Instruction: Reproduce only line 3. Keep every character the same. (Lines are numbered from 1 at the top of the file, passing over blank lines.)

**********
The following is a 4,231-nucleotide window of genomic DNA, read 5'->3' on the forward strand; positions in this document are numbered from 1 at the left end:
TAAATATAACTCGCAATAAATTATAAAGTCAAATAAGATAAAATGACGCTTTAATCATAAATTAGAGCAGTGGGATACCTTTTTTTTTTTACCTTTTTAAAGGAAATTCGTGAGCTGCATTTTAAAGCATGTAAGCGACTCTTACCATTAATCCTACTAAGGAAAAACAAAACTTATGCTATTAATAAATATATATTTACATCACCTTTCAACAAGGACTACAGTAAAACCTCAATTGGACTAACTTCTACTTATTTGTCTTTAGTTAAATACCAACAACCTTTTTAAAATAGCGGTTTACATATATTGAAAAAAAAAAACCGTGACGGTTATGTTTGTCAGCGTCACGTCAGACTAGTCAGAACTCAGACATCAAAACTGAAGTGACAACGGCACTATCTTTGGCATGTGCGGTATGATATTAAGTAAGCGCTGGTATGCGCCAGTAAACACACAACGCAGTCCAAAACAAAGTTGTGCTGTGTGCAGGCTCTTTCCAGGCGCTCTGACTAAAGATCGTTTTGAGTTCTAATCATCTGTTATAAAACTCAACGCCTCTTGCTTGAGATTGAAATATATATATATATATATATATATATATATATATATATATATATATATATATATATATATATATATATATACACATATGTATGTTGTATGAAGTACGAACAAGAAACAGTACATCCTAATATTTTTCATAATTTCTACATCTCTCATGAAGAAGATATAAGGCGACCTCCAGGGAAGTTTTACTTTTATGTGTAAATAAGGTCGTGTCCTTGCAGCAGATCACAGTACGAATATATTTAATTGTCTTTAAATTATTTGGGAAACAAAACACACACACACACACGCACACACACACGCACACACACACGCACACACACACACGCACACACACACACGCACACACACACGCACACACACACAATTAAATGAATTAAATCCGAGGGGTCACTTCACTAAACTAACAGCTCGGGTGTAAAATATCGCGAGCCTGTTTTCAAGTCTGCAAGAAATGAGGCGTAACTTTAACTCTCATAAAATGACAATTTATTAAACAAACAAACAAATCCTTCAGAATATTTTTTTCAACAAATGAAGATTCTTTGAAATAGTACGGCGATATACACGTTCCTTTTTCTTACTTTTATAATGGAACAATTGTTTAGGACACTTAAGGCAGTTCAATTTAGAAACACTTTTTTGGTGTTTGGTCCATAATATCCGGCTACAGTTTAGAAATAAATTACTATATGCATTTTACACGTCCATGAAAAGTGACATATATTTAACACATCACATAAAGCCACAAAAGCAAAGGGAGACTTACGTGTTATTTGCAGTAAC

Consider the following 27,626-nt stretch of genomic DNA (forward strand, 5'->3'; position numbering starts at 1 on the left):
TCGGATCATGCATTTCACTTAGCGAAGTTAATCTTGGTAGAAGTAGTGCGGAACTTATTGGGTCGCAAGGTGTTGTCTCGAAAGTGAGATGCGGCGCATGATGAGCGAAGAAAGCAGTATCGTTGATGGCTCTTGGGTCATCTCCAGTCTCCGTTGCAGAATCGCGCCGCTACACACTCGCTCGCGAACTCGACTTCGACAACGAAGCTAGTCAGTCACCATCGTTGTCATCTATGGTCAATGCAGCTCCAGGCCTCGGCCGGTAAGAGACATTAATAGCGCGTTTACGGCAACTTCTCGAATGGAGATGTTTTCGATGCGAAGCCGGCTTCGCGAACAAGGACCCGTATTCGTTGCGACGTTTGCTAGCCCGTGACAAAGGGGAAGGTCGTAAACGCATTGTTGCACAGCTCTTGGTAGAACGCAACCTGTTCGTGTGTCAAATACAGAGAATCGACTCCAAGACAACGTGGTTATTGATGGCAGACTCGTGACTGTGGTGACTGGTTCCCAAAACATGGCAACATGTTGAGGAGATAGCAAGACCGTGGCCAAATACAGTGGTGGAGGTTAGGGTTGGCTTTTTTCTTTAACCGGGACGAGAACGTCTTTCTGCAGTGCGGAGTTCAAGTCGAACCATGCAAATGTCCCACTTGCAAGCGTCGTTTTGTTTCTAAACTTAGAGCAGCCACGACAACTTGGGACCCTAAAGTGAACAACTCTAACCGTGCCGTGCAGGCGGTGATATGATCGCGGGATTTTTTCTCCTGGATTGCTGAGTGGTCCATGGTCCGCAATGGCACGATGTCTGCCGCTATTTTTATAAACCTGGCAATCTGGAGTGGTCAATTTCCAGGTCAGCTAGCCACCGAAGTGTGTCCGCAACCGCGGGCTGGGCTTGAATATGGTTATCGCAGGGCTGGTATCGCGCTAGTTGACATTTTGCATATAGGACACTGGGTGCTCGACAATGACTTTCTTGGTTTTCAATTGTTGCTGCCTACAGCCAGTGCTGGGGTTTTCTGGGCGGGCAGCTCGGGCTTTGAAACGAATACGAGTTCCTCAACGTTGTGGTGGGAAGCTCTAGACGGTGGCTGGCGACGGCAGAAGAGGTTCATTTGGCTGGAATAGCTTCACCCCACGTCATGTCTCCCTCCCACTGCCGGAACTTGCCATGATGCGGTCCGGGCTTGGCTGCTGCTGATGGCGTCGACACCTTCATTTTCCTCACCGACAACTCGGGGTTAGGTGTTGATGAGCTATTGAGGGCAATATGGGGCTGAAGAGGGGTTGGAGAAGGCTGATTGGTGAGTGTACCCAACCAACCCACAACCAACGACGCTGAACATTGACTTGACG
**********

Consider the following 27,626-nt stretch of genomic DNA (forward strand, 5'->3'; position numbering starts at 1 on the left):